Our Reporting

We take great pains to ensure that the articles, video and graphics you see on Credit.com are thoroughly reported and fact-checked. Each story is read by two separate editors, and we adhere to the highest editorial standards. We’re not perfect, however, and if you see something that you think is wrong, please email us at editorial team [at] credit [dot] com,

The Credit.com editorial team is committed to providing our readers and viewers with sound, well-reported and understandable information designed to inform and empower. We won’t tell you what to do. We will, however, do our best to explain the consequences of various actions, thereby arming you with the information you need to make decisions that are in your best interests. We also write about things relating to money and finance we think are interesting and want to share.

In addition to appearing on Credit.com, our articles are syndicated to dozens of other news sites. We have more than 100 partners, including MSN, ABC News, CBS News, Yahoo, Marketwatch, Scripps, Money Magazine and many others. This network operates similarly to the Associated Press or Reuters, except we focus almost exclusively on issues relating to personal finance. These are not advertorial or paid placements, rather we provide these articles to our partners in most cases for free. These relationships create more awareness of Credit.com in general and they result in more traffic to us as well.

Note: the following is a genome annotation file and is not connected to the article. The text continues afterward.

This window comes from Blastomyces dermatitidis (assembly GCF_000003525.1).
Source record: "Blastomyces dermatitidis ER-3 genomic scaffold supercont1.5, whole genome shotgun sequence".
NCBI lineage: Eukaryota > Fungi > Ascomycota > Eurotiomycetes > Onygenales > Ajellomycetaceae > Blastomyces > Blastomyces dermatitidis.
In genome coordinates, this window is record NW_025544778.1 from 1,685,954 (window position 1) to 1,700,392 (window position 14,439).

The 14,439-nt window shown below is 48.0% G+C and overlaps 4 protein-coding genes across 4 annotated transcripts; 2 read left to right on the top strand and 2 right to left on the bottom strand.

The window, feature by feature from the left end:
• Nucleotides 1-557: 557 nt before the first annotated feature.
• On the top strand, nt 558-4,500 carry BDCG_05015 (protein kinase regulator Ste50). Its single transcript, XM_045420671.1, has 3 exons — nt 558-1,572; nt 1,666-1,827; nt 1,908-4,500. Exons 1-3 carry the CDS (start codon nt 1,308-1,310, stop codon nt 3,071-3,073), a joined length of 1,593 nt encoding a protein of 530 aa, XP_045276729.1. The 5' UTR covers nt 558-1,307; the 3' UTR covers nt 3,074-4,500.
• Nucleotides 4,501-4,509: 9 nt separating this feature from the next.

Our Business Model

Credit.com’s journalism is largely supported by an e-commerce business model. Rather than rely on revenue from display ad impressions, Credit.com maintains a financial marketplace separate from its editorial pages. When someone navigates to those pages, and applies for a credit card, for example, Credit.com will get paid what is essentially a finder’s fee if that person ends up getting the card. That doesn’t mean, however, that our editorial decisions are informed by the products available in our marketplace. The editorial team chooses what to write about and how to write about it independently of the decisions and priorities of the business side of the company. In fact, we maintain a strict and important firewall between the editorial and business departments. Our mission as journalists is to serve the reader, not the advertiser. In that sense, we are no different from any other news organization that is supported by ad revenue.